Sources say several factors are driving the probable increase in the next several years. There are still some COVID-delayed benefits left to pay out at the NFLPA’s discretion, but this is the first year it’s not in large chunks. Revenue this year is exceeding projections. And the NFL expects new revenue streams next year. If it chooses, the union can effectively defer some dollars that would go toward the 2024 cap into 2025 and 2026 to even out the growth, avoiding a situation where the cap has a massive spike this year and then goes flat.
Lucrative new TV deals that kicked in this year are a significant factor in revenue growth, and, in turn, a players’ share. The 2020 collective bargaining agreement includes a “media kicker” that can increase players’ share of projected revenue from 48% up to as much as 48.8%. (The CBA is a revenue-sharing deal in which the cap is based on players’ share, divided into salary and benefits.)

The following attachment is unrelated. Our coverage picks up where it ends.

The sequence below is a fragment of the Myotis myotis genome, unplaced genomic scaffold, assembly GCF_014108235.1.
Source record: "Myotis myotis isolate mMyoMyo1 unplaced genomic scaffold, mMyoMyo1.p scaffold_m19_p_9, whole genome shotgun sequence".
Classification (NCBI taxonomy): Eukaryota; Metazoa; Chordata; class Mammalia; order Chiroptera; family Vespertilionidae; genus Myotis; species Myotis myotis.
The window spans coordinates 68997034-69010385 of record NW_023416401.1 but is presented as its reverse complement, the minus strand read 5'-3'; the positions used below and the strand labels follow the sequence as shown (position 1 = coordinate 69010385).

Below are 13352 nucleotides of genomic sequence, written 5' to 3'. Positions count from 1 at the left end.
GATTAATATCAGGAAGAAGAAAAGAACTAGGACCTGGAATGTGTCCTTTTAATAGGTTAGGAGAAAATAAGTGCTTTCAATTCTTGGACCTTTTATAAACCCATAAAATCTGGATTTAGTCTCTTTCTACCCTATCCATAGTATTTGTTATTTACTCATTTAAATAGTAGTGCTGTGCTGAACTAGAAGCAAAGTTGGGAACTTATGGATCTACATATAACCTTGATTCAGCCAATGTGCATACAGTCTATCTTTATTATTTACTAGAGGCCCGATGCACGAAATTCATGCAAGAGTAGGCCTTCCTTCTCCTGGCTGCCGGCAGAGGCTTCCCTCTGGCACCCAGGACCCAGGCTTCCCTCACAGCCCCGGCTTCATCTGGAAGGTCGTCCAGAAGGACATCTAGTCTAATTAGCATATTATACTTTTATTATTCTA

An agreement between the NFL and the NFLPA called for the union to pay out player benefits — such as performance-based pay, Pro Bowl pay and tuition assistance — that were suspended during the COVID-19 pandemic to help buoy the salary cap sometime after 2023. Those have now mostly been paid off.
The record 2022 salary cap of $208.2 million was the maximum agreed to by the NFL and NFLPA in May 2021 to expedite repayment of what amounted to a low-interest loan that allowed players to continue making full salaries in 2020 despite empty stadiums. The cap had been $198.2 million in 2020 before dropping to $182.5 million in 2021 as part of that process. From 2013 to 2020, the cap had been growing at a pace of $10.74 million a year. The jump to a $224.8 million cap this year marked a new high increase, and the growth in 2024 likely will be similar.
The free-agent negotiating period opens at 12 p.m. ET on Monday, March 11, and the 2024 league year at 4 p.m. ET on Wednesday, March 13.